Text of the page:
In the evening, a tricycle appears beside the main road of Sungai Chua heading towards Kajang town, and disappears as the skies darken, passer-bys may not notice it without paying close attention. A grey canvas is propped up to protect the stallowner and the stack of bamboo steamers from unpleasant weather. Upon lifting the lid, the mouthwatering aroma of various handmade bao wafts through the vapour.
Each morning, the preparation of ingredients, mixing fillings, dough fermenting, bao wrapping and steaming are all done by Uncle Wong Seng Kit’s own hands, with the assistance of his wife. Despite the toilsome procedures, they persisted in making and selling fresh bao every day, without leaving anything overnight. As Uncle Wong is now in his seventies, to avoid negative impact on their health, the scale of daily bao production is adjusted according to their capabilities. The quantity of handmade bao is very limited, it is up to luck whether or not one get to taste it.
Nicknamed “the Bao uncle”, Wong Seng Kit is the second generation operator of the tricycle bao stall. His father used to cook in a Hainanese coffee shop, afterwards in 1962 he started his own business as a mobile hawker selling bao. In daytime, the entire family cooperated in making bao, then in the evening they would push two tricycle stalls onto the hill of Sungai Chua and beside the main road respectively. Later at night, they would operate in Kajang town outside the two big cinemas. Due to changes impacted by township urbanization, it became impossible for tricycles to pass through elevated highways, therefore they settled to operate at a fixed location near home.
During his youth, Uncle Wong worked in Sabah. After his marriage, he set up his own machinery factory which unfortunately went bankrupt in the global financial crisis of the 1980s. Upon returning home, he got back into the production of handmade bao, whereby he decided to follow in his father’s footsteps, with his wife willingly supporting him. Uncle Wong not only inherited his father’s skills, but also the recipes and tricycle stalls (now the third one in use), now an icon on the streets of Kajang.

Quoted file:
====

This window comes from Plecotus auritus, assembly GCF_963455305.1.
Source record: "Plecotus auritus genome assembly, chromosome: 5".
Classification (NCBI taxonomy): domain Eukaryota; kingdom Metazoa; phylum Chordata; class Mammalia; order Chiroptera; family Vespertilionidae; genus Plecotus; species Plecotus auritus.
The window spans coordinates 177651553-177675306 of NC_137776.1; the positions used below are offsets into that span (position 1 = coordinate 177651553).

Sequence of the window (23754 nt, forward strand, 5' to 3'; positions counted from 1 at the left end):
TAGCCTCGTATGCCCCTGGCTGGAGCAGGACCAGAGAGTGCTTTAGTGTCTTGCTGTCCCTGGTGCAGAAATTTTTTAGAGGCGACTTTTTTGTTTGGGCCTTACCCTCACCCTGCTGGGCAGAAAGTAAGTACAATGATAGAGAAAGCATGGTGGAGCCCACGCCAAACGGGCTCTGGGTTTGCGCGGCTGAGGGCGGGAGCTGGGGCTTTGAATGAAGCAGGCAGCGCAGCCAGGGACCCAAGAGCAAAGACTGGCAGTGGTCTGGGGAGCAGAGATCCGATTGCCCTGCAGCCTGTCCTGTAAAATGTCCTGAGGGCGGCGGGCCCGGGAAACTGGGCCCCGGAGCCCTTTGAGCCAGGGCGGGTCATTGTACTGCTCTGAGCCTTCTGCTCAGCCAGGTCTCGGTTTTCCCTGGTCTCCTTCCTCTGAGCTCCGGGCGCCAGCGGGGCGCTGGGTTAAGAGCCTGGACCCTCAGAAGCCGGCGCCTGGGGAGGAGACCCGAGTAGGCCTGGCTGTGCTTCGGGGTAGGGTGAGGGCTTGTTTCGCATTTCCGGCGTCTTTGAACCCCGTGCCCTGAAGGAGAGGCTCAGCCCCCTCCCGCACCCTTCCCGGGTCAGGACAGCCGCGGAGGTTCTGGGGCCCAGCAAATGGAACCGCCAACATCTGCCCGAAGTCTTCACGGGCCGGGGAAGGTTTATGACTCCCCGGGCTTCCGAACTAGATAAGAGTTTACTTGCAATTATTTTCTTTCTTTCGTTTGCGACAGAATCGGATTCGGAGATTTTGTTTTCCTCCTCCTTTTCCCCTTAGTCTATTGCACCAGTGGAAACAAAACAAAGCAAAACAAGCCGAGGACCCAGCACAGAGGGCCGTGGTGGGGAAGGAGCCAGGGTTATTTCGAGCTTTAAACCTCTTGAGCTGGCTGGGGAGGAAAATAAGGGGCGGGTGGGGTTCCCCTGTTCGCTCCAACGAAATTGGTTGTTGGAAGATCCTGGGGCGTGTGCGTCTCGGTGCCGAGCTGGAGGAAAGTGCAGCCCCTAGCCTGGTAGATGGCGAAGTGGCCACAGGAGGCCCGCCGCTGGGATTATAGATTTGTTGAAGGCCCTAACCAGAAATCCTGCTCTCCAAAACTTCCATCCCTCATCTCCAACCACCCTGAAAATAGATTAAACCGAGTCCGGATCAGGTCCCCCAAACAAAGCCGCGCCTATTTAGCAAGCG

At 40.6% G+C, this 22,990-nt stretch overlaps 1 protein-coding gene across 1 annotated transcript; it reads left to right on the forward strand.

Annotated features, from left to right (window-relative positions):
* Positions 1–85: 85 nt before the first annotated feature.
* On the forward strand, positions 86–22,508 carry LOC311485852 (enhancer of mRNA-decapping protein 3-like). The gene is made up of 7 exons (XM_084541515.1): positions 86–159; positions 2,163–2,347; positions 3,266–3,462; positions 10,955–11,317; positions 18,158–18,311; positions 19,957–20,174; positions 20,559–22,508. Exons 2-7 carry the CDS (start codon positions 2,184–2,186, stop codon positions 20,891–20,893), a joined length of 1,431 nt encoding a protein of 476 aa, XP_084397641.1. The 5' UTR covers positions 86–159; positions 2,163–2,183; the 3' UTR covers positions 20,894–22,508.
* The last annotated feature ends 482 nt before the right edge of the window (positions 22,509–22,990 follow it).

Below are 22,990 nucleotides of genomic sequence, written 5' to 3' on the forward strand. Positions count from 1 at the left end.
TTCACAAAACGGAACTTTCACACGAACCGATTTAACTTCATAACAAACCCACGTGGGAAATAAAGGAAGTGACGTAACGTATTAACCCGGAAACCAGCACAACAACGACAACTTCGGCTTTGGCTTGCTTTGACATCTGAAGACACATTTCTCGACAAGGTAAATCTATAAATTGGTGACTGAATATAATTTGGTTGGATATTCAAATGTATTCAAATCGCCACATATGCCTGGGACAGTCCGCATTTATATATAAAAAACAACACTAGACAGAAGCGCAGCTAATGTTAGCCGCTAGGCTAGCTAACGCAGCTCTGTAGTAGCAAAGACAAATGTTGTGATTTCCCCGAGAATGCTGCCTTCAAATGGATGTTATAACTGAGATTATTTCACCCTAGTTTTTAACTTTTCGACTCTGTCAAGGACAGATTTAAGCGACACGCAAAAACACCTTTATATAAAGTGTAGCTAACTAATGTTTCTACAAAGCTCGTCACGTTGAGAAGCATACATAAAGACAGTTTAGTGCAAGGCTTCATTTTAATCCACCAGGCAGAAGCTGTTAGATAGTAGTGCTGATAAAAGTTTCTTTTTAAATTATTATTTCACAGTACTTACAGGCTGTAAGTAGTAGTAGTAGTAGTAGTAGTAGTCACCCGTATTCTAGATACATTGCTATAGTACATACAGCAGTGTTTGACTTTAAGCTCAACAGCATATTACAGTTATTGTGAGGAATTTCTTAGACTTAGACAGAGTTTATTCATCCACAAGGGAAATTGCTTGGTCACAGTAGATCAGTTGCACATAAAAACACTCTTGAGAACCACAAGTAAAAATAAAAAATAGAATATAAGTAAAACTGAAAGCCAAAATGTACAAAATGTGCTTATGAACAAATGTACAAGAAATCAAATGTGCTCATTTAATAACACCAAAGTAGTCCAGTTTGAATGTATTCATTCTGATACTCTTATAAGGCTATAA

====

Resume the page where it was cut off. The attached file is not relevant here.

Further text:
For decades, Uncle Wong and family are accustomed to the lifestyle of making bao in the daytime and selling in the evening. The stall is usually open around 6PM, and the handmade bao are sold out between 45 minutes to two and a half hours. In the past two years, due to Covid-19 related restrictions, opening hours are rescheduled to 4.30PM. Technology advancement contribute to changes in business model, where customers may opt to drive through or place phone orders to their convenience.
Uncle Wong, pushing his tricycle bao stall, leads a simple and stable life. Instead of chasing after wealth, he wishes for family happiness and health. The skin of his hands are rough due to constant exposure to high heat, to which he has build up a certain level of tolerance. His passion and adherence to food quality did not evaporate over time. Take a bite of steaming hot handmade bao, sample the fresh taste of simplicity, fill the heart with endless warmth.
有你 UNI Production
Producer : Daniel Lim
Cinematographer : Amelia Lim / Evon Pang / Michael Lerk
Drone : Daniel Lim
Video Editor : Michael Lerk
Copywriter : Pua Hui Wen
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